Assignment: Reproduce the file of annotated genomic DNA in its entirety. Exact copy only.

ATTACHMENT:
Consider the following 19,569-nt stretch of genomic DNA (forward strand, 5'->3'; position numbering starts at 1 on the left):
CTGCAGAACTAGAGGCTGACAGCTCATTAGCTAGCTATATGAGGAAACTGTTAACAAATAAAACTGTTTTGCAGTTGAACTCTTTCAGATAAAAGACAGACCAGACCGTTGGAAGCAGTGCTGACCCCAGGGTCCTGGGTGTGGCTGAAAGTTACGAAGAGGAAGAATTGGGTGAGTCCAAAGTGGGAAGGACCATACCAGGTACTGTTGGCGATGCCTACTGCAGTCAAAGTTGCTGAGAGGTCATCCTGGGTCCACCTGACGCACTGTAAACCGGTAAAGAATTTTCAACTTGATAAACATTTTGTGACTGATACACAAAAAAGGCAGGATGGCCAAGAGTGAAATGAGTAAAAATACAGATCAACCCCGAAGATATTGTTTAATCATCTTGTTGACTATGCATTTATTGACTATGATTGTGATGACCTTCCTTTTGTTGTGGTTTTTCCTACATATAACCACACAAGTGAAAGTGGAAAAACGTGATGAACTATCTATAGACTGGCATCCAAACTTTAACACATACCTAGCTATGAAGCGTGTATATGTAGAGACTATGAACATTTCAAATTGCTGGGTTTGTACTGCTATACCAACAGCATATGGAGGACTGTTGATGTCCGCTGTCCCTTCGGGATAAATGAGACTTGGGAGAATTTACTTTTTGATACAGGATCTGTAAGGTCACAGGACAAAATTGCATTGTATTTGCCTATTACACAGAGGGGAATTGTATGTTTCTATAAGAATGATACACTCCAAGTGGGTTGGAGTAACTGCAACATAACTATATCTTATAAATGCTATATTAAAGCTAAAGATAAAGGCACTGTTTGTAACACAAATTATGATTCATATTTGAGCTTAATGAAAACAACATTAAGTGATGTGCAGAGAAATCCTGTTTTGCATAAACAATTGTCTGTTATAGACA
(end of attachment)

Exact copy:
Consider the following 19,569-nt stretch of genomic DNA (forward strand, 5'->3'; position numbering starts at 1 on the left):
CTGCAGAACTAGAGGCTGACAGCTCATTAGCTAGCTATATGAGGAAACTGTTAACAAATAAAACTGTTTTGCAGTTGAACTCTTTCAGATAAAAGACAGACCAGACCGTTGGAAGCAGTGCTGACCCCAGGGTCCTGGGTGTGGCTGAAAGTTACGAAGAGGAAGAATTGGGTGAGTCCAAAGTGGGAAGGACCATACCAGGTACTGTTGGCGATGCCTACTGCAGTCAAAGTTGCTGAGAGGTCATCCTGGGTCCACCTGACGCACTGTAAACCGGTAAAGAATTTTCAACTTGATAAACATTTTGTGACTGATACACAAAAAAGGCAGGATGGCCAAGAGTGAAATGAGTAAAAATACAGATCAACCCCGAAGATATTGTTTAATCATCTTGTTGACTATGCATTTATTGACTATGATTGTGATGACCTTCCTTTTGTTGTGGTTTTTCCTACATATAACCACACAAGTGAAAGTGGAAAAACGTGATGAACTATCTATAGACTGGCATCCAAACTTTAACACATACCTAGCTATGAAGCGTGTATATGTAGAGACTATGAACATTTCAAATTGCTGGGTTTGTACTGCTATACCAACAGCATATGGAGGACTGTTGATGTCCGCTGTCCCTTCGGGATAAATGAGACTTGGGAGAATTTACTTTTTGATACAGGATCTGTAAGGTCACAGGACAAAATTGCATTGTATTTGCCTATTACACAGAGGGGAATTGTATGTTTCTATAAGAATGATACACTCCAAGTGGGTTGGAGTAACTGCAACATAACTATATCTTATAAATGCTATATTAAAGCTAAAGATAAAGGCACTGTTTGTAACACAAATTATGATTCATATTTGAGCTTAATGAAAACAACATTAAGTGATGTGCAGAGAAATCCTGTTTTGCATAAACAATTGTCTGTTATAGACA